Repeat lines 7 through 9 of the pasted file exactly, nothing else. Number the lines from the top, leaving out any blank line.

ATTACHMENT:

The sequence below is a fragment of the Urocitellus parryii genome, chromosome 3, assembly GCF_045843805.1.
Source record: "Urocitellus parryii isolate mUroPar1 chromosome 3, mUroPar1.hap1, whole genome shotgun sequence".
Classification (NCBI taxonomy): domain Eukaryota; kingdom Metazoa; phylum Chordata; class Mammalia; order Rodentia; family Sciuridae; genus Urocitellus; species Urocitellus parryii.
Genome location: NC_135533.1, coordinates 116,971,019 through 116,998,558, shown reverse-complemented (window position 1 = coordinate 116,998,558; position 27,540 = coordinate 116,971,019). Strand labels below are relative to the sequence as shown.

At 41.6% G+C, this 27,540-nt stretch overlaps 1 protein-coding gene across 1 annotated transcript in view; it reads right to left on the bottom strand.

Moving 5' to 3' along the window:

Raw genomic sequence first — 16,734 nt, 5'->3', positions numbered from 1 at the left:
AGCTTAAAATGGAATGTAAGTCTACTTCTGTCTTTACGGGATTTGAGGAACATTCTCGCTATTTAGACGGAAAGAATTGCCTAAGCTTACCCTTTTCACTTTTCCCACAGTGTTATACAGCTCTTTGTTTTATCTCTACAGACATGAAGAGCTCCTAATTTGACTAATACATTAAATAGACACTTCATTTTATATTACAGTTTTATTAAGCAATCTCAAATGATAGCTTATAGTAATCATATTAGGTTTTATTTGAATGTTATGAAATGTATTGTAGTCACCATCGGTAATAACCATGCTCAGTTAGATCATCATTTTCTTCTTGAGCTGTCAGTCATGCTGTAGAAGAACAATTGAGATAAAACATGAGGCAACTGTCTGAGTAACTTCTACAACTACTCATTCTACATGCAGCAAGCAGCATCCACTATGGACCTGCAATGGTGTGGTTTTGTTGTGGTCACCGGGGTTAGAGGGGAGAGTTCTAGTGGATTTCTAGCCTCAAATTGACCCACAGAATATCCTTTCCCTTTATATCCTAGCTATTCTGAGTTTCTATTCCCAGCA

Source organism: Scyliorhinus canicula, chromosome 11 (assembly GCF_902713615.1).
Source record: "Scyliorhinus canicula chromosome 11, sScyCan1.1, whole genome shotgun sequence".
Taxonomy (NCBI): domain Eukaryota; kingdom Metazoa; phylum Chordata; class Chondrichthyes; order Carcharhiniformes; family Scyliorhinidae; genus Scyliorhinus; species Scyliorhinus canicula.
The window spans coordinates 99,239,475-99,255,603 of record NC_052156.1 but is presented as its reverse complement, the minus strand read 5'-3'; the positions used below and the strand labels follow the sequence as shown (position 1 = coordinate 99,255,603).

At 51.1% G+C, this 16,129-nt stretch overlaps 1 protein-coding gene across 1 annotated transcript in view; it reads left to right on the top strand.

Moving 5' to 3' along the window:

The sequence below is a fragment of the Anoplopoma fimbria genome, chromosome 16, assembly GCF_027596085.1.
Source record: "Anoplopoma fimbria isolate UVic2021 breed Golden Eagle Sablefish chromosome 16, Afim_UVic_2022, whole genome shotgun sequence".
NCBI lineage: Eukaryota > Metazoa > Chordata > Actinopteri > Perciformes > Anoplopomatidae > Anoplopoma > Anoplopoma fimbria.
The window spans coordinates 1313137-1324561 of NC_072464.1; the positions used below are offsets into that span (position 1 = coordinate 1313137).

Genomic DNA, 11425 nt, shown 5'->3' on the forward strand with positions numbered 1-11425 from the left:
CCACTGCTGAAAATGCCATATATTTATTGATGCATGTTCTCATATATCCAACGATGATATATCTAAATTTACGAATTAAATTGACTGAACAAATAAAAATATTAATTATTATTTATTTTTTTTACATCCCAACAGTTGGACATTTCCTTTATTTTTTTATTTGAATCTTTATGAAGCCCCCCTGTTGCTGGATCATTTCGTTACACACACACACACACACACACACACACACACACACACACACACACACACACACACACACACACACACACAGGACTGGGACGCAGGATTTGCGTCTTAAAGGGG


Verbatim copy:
Raw genomic sequence first — 16,734 nt, 5'->3', positions numbered from 1 at the left:
AGCTTAAAATGGAATGTAAGTCTACTTCTGTCTTTACGGGATTTGAGGAACATTCTCGCTATTTAGACGGAAAGAATTGCCTAAGCTTACCCTTTTCACTTTTCCCACAGTGTTATACAGCTCTTTGTTTTATCTCTACAGACATGAAGAGCTCCTAATTTGACTAATACATTAAATAGACACTTCATTTTATATTACAGTTTTATTAAGCAATCTCAAATGATAGCTTATAGTAATCATATTAGGTTTTATTTGAATGTTATGAAATGTATTGTAGTCACCATCGGTAATAACCATGCTCAGTTAGATCATCATTTTCTTCTTGAGCTGTCAGTCATGCTGTAGAAGAACAATTGAGATAAAACATGAGGCAACTGTCTGAGTAACTTCTACAACTACTCATTCTACATGCAGCAAGCAGCATCCACTATGGACCTGCAATGGTGTGGTTTTGTTGTGGTCACCGGGGTTAGAGGGGAGAGTTCTAGTGGATTTCTAGCCTCAAATTGACCCACAGAATATCCTTTCCCTTTATATCCTAGCTATTCTGAGTTTCTATTCCCAGCA

Source organism: Scyliorhinus canicula, chromosome 11 (assembly GCF_902713615.1).